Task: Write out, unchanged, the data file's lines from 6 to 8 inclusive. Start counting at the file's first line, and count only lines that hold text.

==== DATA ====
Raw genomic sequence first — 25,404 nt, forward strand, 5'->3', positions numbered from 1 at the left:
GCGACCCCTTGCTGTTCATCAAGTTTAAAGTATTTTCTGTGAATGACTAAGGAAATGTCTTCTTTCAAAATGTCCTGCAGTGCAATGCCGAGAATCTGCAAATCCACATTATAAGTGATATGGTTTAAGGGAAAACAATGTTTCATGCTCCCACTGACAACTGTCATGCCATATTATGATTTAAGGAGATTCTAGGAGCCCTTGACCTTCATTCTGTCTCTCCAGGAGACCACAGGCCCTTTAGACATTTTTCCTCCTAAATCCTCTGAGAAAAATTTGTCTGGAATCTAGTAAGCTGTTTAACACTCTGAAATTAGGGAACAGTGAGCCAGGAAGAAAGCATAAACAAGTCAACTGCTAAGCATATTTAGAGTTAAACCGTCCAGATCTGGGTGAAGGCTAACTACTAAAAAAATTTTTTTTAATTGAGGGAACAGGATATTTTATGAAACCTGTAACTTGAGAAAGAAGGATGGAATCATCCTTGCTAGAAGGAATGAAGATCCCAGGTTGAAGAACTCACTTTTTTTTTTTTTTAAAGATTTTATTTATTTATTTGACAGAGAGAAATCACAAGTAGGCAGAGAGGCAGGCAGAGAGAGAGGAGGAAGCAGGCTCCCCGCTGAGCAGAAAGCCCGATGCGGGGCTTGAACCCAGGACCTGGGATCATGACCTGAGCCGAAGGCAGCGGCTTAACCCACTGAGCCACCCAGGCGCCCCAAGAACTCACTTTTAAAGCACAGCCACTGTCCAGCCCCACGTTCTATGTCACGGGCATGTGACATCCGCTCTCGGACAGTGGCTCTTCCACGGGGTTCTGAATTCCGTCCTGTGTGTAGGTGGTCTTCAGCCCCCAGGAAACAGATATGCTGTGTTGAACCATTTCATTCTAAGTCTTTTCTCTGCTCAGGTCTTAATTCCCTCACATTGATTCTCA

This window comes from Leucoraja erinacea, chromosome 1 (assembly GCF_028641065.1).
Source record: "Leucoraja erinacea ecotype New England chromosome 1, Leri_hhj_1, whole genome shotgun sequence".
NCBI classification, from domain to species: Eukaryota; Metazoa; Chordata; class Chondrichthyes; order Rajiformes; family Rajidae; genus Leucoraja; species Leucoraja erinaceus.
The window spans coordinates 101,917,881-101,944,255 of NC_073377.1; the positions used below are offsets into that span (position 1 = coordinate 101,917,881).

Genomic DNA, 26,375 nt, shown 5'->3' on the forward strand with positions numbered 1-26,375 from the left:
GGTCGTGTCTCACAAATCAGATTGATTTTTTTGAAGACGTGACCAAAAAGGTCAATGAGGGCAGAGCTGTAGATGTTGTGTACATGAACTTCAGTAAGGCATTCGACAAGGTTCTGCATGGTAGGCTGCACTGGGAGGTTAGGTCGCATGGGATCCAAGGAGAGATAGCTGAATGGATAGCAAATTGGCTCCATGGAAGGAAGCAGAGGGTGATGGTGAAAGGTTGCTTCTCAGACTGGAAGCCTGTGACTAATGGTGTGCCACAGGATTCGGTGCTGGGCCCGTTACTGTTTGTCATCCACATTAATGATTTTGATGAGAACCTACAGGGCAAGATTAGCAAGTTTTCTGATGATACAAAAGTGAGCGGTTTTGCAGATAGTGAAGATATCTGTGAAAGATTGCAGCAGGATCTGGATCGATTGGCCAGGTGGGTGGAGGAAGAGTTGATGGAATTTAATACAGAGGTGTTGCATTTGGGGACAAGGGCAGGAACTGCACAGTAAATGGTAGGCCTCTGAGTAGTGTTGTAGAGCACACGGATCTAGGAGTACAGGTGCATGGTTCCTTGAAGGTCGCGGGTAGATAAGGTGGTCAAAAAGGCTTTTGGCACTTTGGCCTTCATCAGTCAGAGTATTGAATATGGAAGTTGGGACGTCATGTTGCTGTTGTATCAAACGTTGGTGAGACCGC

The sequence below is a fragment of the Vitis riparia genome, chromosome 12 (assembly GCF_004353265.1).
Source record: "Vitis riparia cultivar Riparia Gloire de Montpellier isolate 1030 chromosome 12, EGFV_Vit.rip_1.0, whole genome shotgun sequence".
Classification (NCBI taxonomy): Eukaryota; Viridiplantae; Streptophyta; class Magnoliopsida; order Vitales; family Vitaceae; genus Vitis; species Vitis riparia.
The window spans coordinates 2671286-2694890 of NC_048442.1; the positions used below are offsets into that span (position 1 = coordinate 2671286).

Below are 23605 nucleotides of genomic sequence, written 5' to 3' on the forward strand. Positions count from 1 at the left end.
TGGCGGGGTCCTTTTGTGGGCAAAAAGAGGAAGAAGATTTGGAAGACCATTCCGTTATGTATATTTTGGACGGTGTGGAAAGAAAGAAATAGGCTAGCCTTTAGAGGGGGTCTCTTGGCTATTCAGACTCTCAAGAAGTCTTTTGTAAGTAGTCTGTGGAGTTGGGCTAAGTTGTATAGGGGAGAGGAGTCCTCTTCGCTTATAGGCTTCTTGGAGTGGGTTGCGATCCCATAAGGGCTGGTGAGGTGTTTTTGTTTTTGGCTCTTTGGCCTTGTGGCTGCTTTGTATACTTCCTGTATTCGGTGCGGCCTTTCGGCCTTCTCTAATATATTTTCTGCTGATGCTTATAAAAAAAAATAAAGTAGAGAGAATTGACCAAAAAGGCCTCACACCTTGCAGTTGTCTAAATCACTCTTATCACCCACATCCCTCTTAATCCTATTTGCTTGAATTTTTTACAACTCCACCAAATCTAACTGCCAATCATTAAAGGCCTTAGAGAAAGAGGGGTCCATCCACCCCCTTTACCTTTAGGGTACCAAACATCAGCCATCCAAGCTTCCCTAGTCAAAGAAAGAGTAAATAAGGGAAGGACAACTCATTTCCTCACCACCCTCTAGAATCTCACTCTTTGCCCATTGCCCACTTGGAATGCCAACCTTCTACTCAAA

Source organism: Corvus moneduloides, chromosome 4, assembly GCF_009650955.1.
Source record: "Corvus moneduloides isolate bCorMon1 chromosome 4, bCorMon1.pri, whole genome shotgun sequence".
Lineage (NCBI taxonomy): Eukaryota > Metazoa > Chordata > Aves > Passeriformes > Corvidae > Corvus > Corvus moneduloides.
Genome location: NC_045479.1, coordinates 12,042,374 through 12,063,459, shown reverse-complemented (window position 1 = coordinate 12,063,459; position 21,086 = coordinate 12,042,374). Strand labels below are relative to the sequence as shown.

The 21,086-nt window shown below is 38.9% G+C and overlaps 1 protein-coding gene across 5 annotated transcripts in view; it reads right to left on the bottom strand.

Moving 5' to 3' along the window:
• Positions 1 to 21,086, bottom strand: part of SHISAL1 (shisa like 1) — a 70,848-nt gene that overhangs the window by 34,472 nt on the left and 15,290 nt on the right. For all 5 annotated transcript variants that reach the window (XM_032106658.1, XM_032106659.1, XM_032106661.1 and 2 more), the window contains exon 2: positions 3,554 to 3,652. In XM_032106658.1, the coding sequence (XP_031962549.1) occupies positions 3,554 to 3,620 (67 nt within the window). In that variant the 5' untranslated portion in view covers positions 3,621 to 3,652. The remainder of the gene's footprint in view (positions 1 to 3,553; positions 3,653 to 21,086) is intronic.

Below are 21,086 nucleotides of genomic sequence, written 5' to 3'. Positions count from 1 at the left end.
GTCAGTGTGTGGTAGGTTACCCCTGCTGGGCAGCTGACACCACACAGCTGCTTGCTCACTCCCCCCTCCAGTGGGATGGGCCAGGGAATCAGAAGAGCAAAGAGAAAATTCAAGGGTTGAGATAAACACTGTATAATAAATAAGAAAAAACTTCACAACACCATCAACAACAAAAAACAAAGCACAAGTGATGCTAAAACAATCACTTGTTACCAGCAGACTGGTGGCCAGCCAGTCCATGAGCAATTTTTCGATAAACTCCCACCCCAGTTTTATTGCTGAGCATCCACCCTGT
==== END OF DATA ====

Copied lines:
The window spans coordinates 101,917,881-101,944,255 of NC_073377.1; the positions used below are offsets into that span (position 1 = coordinate 101,917,881).

Genomic DNA, 26,375 nt, shown 5'->3' on the forward strand with positions numbered 1-26,375 from the left:
GGTCGTGTCTCACAAATCAGATTGATTTTTTTGAAGACGTGACCAAAAAGGTCAATGAGGGCAGAGCTGTAGATGTTGTGTACATGAACTTCAGTAAGGCATTCGACAAGGTTCTGCATGGTAGGCTGCACTGGGAGGTTAGGTCGCATGGGATCCAAGGAGAGATAGCTGAATGGATAGCAAATTGGCTCCATGGAAGGAAGCAGAGGGTGATGGTGAAAGGTTGCTTCTCAGACTGGAAGCCTGTGACTAATGGTGTGCCACAGGATTCGGTGCTGGGCCCGTTACTGTTTGTCATCCACATTAATGATTTTGATGAGAACCTACAGGGCAAGATTAGCAAGTTTTCTGATGATACAAAAGTGAGCGGTTTTGCAGATAGTGAAGATATCTGTGAAAGATTGCAGCAGGATCTGGATCGATTGGCCAGGTGGGTGGAGGAAGAGTTGATGGAATTTAATACAGAGGTGTTGCATTTGGGGACAAGGGCAGGAACTGCACAGTAAATGGTAGGCCTCTGAGTAGTGTTGTAGAGCACACGGATCTAGGAGTACAGGTGCATGGTTCCTTGAAGGTCGCGGGTAGATAAGGTGGTCAAAAAGGCTTTTGGCACTTTGGCCTTCATCAGTCAGAGTATTGAATATGGAAGTTGGGACGTCATGTTGCTGTTGTATCAAACGTTGGTGAGACCGC